Like people, companies have life cycles. While the occasional company is able to fight off age to post continuing robust sales growth, most eventually find that their future growth is less about the top line, and more about efficiency and leverage. I believe that's the case with Claire's Stores (NYSE: CLE ) ; it's a fine company in the costume jewelry and accessory business, but it's been around the block a few times already.
Revenue in this second quarter was up 7%, as overall storewide comps increased 2%. That number contained some interesting moving parts, however. The signature North American business saw comps increase 5% (though on lower transaction volume); the Icing line saw 2% comps growth, and overseas sales were down 2% on a comparable basis. Cost control looked pretty good this time around, and though inventories grew faster than sales, the company's inventory turnover and cash conversion cycle looked relatively better.
Few youth/teen retailers control their sector quite like Claire's. Sure, you can get costume jewelry at Wal-Mart (NYSE: WMT ) , Target (NYSE: TGT ) , and other retailers, and I assume you can get it online, too. But competition is generally less about having a monopoly on the distribution side, and more about having a monopoly on shoppers' minds. While Claire's still has the burden of guessing right on fashion and merchandising itself appropriately, I still see the company as more of a leader in the space than a follower.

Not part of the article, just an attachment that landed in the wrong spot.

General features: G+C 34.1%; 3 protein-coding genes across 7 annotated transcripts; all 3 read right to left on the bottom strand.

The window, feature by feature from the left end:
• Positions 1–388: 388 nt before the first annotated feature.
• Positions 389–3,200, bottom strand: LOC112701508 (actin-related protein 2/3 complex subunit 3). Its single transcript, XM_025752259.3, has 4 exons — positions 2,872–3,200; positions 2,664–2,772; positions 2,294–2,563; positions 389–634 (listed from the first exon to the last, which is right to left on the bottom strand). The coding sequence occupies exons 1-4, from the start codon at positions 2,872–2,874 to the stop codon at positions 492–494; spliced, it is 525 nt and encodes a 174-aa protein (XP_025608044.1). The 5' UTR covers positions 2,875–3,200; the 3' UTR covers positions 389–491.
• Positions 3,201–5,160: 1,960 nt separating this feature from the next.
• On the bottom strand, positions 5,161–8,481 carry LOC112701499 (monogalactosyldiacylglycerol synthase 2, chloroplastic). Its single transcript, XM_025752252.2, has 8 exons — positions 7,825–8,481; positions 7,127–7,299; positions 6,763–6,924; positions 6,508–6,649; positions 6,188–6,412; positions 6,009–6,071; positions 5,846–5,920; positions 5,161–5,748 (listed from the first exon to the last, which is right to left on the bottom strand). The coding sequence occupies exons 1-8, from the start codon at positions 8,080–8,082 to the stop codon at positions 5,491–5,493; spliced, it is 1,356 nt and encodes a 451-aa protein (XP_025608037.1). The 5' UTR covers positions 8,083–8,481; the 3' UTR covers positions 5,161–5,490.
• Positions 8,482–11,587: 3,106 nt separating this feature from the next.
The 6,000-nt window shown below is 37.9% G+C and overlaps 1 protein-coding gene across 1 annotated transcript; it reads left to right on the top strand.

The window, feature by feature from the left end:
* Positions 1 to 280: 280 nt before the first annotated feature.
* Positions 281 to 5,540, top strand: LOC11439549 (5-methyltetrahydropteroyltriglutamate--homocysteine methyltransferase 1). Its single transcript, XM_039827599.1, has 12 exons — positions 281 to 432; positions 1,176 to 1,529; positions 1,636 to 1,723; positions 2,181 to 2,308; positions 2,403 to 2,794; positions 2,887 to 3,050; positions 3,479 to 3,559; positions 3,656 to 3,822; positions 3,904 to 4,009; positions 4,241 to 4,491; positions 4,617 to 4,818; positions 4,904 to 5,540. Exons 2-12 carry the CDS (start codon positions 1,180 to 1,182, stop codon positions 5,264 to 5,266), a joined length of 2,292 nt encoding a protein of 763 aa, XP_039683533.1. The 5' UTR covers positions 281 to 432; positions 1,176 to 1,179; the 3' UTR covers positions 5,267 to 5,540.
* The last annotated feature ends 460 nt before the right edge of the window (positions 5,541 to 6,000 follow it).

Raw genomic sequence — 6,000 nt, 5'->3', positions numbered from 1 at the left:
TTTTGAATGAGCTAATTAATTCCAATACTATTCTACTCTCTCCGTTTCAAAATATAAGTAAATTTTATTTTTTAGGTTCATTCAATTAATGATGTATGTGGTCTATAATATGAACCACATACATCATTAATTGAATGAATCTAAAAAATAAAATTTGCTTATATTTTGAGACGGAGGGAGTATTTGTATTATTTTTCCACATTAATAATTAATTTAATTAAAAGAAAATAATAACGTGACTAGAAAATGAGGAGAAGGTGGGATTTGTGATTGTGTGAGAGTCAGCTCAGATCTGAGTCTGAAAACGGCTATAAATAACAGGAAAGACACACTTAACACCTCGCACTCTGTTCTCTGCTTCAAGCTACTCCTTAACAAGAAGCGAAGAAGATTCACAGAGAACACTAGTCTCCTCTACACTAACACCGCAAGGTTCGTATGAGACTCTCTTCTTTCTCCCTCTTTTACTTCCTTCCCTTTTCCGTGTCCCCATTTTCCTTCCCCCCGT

It's also worth noting that Claire's has a clean balance sheet and a return on capital far greater than that capital's cost. Over the long haul, investors ultimately reward such growth in a company's true economic profits. As always, the key is to buy the stock when it's pessimistically priced. After all, a healthy spread on the cost of capital is a great place to start, but even with these outperformers, price still matters.
For more Foolish thoughts on retail:
- Skull and Bones for the Jewelry Market?
- Aiming at a Moving Target
- Are Investors Missing the Big Picture at Wal-Mart?
Fool contributor Stephen Simpson has no financial interest in any stocks mentioned (that means he's neither long nor short the shares).